Juliana Spahr and Jena Osman were the only two women in the Ph.D. program at the State University of New York at Buffalo.
While they studied together, the two decided to create Chain, a literary journal which was in publication for 12 years.
“We decided that we wanted to start a magazine together that was doing something different than any other literary journal that we saw at that time,” said Osman, now an English professor at Temple and the director of the MFA Creative Writing program. “We were trying to include as many women and people of color as possible. It was important for us to see diversity.”
This was diversity they “weren’t really seeing elsewhere” at the time, Osman added.
Their connection continued when Osman invited Spahr, an award-winning poet, as well as an author and editor, to participate in this semester’s “Poets & Writers Reading Series” on Thursday.
“You know, you read stuff in class, and it’s in the book,” Osman added. “You don’t really think of it as alive, and I feel like because we are teaching contemporary writers, it’s a great opportunity if they want to ask them a question or go up and talk to them.”
Spahr spoke to students, alumni and members of the Philadelphia literary community at TUCC.
Philadelphia has a “very lively poetry scene,” Osman said. She keeps the series open to the public, and it is held in Center City so it can be more easily accessible to Philadelphia residents.
“These events bring a community of writers together,” said Natalie Risser, a sophomore English major.
Spahr, who holds a doctorate in English, spoke to a room so full that many had to sit on the floor. She read examples of her work including her newly released extended poem, “White Feminism.”
“I had never read anything by [Spahr] before, so this was an entirely new experience,” Risser said. “I enjoyed her perspectives on feminism and some other issues mentioned.”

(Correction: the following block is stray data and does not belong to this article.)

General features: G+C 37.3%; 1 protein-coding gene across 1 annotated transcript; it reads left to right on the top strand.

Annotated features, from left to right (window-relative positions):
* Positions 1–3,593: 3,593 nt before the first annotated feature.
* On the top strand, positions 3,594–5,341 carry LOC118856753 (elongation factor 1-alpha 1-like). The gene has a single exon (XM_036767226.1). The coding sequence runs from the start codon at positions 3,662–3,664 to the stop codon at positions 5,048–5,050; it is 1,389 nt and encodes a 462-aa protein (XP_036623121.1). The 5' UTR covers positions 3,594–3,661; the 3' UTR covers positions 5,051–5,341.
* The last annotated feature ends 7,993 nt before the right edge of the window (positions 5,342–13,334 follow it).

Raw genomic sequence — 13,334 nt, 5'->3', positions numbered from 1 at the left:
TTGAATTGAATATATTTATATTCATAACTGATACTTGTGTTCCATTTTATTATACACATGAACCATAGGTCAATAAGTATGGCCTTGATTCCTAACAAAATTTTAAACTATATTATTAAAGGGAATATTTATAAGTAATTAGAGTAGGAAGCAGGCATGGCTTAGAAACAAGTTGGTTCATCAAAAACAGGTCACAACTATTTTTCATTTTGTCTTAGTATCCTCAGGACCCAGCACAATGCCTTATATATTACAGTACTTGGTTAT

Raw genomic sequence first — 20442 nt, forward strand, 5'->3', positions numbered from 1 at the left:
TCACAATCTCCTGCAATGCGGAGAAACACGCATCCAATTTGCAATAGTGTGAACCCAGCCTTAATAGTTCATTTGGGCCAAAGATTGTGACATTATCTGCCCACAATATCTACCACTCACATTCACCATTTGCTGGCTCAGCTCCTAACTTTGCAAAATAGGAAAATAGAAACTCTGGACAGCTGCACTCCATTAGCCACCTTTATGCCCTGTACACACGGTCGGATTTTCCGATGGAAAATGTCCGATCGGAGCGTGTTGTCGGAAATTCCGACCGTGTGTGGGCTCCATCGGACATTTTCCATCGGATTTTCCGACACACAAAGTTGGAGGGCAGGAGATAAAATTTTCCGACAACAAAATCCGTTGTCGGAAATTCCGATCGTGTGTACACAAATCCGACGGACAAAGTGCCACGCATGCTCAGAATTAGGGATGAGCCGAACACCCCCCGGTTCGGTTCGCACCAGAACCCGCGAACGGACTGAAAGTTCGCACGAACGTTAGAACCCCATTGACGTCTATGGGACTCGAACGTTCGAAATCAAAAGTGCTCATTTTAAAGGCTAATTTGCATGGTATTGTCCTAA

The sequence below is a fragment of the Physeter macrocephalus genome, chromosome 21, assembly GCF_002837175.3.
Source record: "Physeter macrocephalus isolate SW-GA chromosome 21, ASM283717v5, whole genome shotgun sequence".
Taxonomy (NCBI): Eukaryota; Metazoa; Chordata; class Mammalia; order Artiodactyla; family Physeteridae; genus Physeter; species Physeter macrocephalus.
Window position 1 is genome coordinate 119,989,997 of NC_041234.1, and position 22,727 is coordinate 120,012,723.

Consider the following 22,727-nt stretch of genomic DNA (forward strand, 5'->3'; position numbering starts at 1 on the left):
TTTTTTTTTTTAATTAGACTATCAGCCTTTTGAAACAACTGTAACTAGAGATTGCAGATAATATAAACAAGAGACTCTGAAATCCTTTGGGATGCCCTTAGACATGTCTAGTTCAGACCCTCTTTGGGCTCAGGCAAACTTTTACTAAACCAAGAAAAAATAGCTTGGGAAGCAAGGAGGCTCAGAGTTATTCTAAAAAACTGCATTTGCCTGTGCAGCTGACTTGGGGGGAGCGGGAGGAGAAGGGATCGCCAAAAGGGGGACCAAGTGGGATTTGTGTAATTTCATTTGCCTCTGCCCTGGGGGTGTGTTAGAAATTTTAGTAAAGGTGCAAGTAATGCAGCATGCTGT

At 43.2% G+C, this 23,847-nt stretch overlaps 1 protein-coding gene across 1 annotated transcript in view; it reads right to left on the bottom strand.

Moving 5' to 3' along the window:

“I feel very lucky that anyone will show up,” Spahr said. “It feels very nice.”
“I think that her writing really speaks to the contemporary moment in very useful ways, in ways that some people might not consider conventionally poetic,” Osman said. “Her work is very much about how we can think about the world in ways that only poetry can provide.”
The series as a whole will feature four writers total, continuing on March 10 with author Susan Howe at TUCC.
Osman said that speaking with poets in person is important to the development of young writers.
“There are a lot of students here who are studying writing, and it gives them models to see, ‘Oh yeah, I can do that,’” she said. “They can imagine that it is actually something within the realm of possibility, that being a writer isn’t some distant thing that only people in another decade or century would have done.”
“I think that it’s important to understand that literature is a living art,” Osman added. “It is not just something that existed in the past.”
Erin Blewett can be reached at email@example.com.